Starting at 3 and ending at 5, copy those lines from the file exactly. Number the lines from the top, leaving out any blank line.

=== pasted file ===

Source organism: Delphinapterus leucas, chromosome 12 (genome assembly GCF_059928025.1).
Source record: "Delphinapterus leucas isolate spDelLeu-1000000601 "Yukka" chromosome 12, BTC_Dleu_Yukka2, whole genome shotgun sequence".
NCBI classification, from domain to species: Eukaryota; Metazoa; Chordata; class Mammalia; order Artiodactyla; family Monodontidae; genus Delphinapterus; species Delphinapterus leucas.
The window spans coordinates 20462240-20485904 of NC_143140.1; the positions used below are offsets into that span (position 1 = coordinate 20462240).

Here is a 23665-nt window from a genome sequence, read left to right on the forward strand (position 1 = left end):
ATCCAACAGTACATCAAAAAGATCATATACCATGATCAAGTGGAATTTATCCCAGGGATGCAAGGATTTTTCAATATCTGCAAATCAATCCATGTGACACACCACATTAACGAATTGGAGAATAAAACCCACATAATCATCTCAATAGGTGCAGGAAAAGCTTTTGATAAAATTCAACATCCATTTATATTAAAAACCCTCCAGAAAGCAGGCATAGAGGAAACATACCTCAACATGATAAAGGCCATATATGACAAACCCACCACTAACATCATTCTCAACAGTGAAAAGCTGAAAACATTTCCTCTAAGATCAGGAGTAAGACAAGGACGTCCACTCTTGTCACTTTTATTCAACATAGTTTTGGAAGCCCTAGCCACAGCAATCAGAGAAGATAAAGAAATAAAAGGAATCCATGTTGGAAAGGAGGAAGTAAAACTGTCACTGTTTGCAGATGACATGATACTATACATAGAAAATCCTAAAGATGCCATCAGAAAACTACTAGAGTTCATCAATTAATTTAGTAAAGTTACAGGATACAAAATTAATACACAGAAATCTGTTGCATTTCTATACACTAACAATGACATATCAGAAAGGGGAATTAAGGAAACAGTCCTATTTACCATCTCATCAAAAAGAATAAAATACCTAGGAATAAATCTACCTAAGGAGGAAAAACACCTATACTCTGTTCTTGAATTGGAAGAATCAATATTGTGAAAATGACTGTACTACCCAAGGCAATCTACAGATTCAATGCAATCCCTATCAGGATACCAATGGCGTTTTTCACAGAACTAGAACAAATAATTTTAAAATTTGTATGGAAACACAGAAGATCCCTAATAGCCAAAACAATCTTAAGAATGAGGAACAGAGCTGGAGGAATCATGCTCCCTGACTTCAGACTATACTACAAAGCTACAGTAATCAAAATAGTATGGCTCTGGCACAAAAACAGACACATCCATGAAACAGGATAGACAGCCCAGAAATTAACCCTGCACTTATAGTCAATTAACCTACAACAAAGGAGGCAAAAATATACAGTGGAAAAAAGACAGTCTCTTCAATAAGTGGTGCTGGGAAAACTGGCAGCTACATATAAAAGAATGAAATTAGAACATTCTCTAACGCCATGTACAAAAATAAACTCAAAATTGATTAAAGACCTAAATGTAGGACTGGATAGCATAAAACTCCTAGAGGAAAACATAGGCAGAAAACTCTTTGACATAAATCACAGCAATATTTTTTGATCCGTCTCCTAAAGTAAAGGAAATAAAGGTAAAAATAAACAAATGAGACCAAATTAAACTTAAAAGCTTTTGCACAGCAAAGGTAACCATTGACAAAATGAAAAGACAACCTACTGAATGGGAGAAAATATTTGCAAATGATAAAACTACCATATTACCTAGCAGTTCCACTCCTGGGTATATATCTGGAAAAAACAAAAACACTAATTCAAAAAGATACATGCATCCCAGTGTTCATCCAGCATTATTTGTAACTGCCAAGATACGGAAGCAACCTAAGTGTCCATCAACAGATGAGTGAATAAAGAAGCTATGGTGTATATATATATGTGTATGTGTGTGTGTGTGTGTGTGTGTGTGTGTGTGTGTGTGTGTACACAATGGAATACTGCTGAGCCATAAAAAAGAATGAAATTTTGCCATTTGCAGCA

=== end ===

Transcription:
NCBI classification, from domain to species: Eukaryota; Metazoa; Chordata; class Mammalia; order Artiodactyla; family Monodontidae; genus Delphinapterus; species Delphinapterus leucas.
The window spans coordinates 20462240-20485904 of NC_143140.1; the positions used below are offsets into that span (position 1 = coordinate 20462240).

Here is a 23665-nt window from a genome sequence, read left to right on the forward strand (position 1 = left end):